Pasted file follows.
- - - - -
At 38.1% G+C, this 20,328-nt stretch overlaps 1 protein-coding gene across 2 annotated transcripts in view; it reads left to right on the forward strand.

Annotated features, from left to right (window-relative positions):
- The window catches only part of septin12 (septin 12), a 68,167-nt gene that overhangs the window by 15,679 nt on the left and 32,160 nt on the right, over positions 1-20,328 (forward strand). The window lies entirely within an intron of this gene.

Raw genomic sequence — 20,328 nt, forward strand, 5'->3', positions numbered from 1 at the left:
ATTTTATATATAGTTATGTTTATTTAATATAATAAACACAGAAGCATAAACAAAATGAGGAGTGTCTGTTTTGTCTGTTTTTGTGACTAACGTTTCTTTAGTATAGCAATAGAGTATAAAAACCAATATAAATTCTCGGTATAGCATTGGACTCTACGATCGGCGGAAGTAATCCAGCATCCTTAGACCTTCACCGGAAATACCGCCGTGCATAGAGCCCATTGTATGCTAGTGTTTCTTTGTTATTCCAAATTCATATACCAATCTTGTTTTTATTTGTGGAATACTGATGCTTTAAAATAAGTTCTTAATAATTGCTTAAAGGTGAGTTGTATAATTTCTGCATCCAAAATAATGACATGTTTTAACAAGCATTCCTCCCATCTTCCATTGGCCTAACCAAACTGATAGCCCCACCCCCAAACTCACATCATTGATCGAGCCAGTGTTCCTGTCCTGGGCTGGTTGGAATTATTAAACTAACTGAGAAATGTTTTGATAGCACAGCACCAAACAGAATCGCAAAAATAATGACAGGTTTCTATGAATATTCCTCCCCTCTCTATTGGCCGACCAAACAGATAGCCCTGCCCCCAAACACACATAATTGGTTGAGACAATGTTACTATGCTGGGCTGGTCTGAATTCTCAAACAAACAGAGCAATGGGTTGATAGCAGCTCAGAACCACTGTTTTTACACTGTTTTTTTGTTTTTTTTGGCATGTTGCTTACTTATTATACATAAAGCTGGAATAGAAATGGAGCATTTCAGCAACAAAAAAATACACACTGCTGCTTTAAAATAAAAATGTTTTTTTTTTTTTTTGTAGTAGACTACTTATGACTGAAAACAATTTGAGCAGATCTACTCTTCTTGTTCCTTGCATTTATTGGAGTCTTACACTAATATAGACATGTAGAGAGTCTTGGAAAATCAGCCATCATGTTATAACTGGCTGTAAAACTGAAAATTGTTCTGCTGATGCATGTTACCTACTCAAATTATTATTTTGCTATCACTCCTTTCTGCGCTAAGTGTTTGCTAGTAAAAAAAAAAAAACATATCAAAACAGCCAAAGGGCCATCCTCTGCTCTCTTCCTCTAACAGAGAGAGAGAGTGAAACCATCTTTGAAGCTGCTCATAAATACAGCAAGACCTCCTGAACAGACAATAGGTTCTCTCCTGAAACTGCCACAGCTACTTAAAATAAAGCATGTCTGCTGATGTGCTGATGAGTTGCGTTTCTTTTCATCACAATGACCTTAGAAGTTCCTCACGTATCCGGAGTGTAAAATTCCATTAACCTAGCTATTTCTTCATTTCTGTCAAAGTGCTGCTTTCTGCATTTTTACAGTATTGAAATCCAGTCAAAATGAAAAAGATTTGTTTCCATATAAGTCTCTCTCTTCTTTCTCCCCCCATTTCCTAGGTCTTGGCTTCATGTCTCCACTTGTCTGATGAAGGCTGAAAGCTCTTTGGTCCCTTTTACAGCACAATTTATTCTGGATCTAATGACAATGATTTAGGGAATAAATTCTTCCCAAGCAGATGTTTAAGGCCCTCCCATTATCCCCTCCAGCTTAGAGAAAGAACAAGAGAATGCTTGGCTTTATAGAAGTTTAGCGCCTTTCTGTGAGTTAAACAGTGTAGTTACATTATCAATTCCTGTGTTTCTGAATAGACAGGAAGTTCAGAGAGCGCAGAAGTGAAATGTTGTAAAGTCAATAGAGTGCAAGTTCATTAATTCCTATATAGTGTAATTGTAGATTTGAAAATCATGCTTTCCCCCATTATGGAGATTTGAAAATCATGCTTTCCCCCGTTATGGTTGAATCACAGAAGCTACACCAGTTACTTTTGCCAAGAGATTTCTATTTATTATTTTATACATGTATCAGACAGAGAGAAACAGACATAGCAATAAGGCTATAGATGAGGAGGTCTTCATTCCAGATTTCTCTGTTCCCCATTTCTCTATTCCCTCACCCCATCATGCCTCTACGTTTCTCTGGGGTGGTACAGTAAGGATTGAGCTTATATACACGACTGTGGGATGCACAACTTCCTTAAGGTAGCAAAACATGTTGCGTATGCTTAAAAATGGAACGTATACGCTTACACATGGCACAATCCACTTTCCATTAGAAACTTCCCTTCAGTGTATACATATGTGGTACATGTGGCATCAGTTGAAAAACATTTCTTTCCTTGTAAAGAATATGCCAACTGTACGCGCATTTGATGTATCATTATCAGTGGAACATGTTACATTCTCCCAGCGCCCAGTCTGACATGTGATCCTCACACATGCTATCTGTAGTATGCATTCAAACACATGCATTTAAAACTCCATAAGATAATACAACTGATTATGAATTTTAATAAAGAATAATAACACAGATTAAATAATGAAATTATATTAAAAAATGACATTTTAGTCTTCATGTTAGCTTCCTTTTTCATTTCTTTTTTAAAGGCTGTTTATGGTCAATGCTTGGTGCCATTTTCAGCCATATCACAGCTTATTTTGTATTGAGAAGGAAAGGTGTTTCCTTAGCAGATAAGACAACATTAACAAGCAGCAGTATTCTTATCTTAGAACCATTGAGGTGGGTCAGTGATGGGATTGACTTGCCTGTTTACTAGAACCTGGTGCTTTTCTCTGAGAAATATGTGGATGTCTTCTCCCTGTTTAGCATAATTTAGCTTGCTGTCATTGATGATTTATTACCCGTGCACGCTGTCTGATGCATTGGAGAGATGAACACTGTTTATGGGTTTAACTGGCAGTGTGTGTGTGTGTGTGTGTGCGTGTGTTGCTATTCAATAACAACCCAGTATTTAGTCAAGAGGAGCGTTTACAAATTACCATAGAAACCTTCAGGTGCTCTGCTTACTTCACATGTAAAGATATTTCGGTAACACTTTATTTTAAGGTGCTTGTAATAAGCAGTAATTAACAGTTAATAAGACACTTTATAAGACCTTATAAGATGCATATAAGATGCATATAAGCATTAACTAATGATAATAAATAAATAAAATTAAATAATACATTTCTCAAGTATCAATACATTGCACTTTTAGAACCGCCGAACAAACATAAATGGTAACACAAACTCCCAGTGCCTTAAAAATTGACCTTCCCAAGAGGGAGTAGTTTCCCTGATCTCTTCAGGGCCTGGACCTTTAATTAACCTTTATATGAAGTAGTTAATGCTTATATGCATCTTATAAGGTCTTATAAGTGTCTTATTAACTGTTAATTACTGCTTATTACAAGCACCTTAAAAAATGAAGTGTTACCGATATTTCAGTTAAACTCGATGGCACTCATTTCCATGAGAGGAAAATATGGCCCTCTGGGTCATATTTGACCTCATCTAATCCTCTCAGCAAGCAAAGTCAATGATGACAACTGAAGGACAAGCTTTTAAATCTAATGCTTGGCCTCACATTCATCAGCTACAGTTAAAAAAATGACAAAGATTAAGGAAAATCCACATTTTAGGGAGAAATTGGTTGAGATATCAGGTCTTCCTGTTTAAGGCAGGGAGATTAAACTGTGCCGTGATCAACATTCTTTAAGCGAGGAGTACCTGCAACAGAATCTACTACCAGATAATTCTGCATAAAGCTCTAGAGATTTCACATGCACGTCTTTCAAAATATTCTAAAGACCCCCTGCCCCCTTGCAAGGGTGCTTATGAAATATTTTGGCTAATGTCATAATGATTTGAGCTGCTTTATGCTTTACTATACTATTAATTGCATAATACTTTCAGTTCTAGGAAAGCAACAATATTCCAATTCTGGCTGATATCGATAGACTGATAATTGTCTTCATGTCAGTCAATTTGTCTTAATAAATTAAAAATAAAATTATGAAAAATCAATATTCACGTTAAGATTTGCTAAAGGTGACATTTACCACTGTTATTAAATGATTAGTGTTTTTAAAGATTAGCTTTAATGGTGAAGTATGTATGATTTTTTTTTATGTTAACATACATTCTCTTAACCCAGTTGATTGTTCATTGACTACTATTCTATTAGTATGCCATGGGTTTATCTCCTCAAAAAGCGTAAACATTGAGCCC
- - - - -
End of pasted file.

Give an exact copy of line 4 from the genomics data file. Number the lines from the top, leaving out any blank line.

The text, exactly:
Raw genomic sequence — 20,328 nt, forward strand, 5'->3', positions numbered from 1 at the left: